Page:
What's in it for me?
Plummer Building: A Tower of Clay
William Day Gates, head of the American Terra Cotta and Ceramic Company outside of Chicago, must have been thrilled when the blueprints arrived on his desk for the exterior cladding of the proposed Plummer Building in Rochester, Minnesota. At 295 feet high, it would be the tallest building in the state when completed in 1928.
Architectural terra cotta of this scale requires the labor of hundreds of highly skilled craftsmen whose job it is to transform the architect’s initial sketches into a finished, custom-made product. The manufacturer must work closely with both the architects and the construction crew to ensure that every piece is properly formed, glazed, and coded to fit together perfectly on site.1
Dr. Henry S. Plummer, for whom the building was named, was a scientist, physician and engineer who spent the last 36 years of his career (1900-1936) working at the Mayo Clinic during its formative years. His genius and energy were essential to Mayo’s early success and development.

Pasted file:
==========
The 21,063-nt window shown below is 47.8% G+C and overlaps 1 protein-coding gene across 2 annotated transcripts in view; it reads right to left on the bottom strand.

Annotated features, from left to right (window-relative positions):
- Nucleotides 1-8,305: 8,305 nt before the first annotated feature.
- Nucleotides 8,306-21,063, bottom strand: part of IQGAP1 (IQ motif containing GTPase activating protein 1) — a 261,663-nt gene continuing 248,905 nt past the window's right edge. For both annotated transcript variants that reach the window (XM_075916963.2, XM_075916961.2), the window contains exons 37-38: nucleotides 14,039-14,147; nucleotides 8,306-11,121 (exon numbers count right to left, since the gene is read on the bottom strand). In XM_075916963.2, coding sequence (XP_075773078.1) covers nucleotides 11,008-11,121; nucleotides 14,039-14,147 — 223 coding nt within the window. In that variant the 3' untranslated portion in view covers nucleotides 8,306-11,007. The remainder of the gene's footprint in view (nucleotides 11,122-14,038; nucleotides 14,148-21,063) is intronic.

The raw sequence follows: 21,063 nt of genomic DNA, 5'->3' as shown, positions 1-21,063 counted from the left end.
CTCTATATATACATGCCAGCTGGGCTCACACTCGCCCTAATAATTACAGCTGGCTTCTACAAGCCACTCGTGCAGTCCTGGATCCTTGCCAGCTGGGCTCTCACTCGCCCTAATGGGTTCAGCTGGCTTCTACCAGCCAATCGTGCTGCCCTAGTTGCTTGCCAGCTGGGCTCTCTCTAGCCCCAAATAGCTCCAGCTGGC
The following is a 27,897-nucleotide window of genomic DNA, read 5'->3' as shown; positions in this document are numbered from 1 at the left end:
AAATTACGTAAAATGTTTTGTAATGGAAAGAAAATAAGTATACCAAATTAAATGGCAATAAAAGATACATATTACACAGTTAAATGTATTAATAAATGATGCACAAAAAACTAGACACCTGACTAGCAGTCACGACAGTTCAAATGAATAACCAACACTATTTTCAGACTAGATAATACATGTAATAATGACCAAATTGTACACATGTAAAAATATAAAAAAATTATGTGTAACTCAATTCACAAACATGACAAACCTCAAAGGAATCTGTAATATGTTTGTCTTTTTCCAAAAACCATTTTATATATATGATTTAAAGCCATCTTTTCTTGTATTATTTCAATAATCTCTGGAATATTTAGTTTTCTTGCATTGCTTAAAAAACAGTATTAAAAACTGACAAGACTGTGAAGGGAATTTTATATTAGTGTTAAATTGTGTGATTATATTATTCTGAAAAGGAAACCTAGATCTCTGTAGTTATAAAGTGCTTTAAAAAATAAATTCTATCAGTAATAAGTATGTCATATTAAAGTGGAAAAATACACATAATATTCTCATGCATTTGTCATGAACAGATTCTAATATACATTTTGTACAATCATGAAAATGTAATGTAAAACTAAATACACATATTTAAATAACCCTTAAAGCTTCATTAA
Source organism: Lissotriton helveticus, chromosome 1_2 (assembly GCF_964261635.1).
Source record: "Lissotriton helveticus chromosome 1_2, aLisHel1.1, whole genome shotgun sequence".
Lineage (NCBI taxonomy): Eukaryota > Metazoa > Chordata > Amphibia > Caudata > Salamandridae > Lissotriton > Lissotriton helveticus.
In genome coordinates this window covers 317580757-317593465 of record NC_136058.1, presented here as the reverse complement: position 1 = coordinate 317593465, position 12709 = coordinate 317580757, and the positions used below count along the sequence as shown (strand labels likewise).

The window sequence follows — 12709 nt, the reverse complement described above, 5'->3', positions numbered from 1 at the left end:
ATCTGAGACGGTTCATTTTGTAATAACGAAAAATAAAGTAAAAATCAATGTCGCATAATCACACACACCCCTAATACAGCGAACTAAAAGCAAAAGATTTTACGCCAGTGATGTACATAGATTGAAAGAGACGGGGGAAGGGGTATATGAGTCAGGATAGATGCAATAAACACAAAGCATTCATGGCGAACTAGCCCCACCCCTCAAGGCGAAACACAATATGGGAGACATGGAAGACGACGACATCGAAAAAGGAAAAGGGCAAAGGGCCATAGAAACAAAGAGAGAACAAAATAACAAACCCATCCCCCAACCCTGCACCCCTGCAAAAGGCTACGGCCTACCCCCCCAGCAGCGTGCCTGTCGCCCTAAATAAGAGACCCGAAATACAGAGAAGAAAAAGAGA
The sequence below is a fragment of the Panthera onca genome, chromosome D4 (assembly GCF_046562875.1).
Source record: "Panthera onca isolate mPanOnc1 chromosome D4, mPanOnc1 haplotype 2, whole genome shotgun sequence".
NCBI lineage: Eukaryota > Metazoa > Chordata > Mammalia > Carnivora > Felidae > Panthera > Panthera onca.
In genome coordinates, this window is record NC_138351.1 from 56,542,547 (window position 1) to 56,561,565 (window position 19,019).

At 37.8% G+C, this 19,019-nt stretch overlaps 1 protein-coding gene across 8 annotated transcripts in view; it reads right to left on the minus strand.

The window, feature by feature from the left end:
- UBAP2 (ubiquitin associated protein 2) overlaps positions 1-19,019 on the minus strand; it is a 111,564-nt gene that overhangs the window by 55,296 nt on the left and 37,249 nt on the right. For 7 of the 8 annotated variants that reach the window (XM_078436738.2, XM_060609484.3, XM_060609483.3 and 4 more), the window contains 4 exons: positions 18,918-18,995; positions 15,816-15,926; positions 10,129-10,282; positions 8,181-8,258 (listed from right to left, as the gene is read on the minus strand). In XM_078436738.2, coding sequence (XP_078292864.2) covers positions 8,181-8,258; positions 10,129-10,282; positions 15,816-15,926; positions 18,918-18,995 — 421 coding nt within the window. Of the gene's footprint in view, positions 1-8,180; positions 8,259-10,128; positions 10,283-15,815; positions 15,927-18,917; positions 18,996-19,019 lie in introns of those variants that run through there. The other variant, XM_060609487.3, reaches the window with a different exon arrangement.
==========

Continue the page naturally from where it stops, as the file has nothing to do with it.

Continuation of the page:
Dr. Plummer, working closely with the building’s architects at Ellerbe & Co., played a key role in the architectural design of the building, which reflected the need for medical specialists to be able to work both independently and as a team. His designs and systems made the model of group medical practice possible.
The crowning glory atop this magnificent building is a 56-bell carillon with a range of 4.5 octaves. The first 23 bells, weighing just under 37,000 pounds, came from England. An additional 33 bells from Holland were added in 1977.
Mayo Clinic is the first and largest integrated, nonprofit group practice in the world. More than 2,500 physicians and scientists and 42,000 allied health staff treat more than half a million people each year.
Joseph A. Taylor,
Tile Heritage Foundation
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